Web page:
Going back to the time just after his arrival in the United States, Morgan enrolled in the Academy of Fine Arts after coming to Philadelphia, where his talent was soon noticed. Within a year of Morgan’s arrival in Philadelphia a large number of patterns with his designs were struck, mostly proposals for a new silver dollar. His design, with Ms Anna Williams serving as a model for the obverse and an American Eagle for the reverse, would become the Morgan Silver Dollar. It had first been struck in half dollar size as a pattern in 1877, and while the media was not too enthusiastic about the design (which, we might add, they almost never were) the coin’s design is well respected to this day. While contemporaries of the day seemed to have preferred William’s Barber designs for the new Silver Dollar, it was Mint Director Linderman who had taken a personal liking to Morgan, and who eventually decided that it was Morgan’s design which was to be used for the new silver dollars. This design (with some minor modifications) would be struck from 1878 to 1904, and again in 1921, before it was replaced by the Peace Dollar.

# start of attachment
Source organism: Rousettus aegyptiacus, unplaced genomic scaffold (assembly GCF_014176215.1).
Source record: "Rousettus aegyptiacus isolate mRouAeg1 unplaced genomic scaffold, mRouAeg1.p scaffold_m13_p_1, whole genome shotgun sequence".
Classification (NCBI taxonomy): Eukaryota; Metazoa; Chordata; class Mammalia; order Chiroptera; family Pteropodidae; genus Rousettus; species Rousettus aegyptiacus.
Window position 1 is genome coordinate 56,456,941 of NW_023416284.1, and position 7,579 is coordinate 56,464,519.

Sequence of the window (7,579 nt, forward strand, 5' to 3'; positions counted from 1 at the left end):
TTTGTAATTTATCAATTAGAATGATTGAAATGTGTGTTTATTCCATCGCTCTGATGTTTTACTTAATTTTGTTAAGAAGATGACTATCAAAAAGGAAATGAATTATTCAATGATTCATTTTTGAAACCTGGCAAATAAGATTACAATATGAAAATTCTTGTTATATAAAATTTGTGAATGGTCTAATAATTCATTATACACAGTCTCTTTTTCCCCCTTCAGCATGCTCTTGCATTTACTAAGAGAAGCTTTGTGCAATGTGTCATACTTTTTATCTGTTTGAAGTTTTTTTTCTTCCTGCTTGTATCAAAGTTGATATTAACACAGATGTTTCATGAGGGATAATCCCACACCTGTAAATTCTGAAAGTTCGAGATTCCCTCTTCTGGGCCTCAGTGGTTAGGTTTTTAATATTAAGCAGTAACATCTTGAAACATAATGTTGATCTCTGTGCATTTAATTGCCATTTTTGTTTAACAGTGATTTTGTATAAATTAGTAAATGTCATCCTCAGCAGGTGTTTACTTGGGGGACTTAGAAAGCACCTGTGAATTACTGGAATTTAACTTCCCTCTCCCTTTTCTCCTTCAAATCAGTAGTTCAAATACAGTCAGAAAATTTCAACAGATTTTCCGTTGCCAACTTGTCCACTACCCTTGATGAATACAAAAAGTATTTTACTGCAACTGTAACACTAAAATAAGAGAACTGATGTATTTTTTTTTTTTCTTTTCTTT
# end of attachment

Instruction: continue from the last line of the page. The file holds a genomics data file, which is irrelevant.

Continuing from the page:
Morgan did much more than design America’s most famous silver dollar. Besides a large number of pattern coins (including smaller denominations with his silver dollar design struck in 1879, which unfortunately never made it to circulating coinage) he also designed several classic commemoratives. These were first struck in 1892, the same year that Charles Barber’s Liberty Head design appeared on the dime, quarter and half dollar, despite criticism from a number of people including Morgan. The first commemorative was issued for the World’s Columbian Exposition held in Chicago in 1893, and featured a reverse design by George T. Morgan, a coin that was struck in both 1892 and 1893. It featured the Santa Maria, one of Columbus’ ships, although it is an artist impression, since no contemporary images have survived of the ship. Morgan’s design also featured two globes, displaying both Europe and the Americas. Interestingly enough the obverse (a portrait of Columbus) was designed by Charles Barber.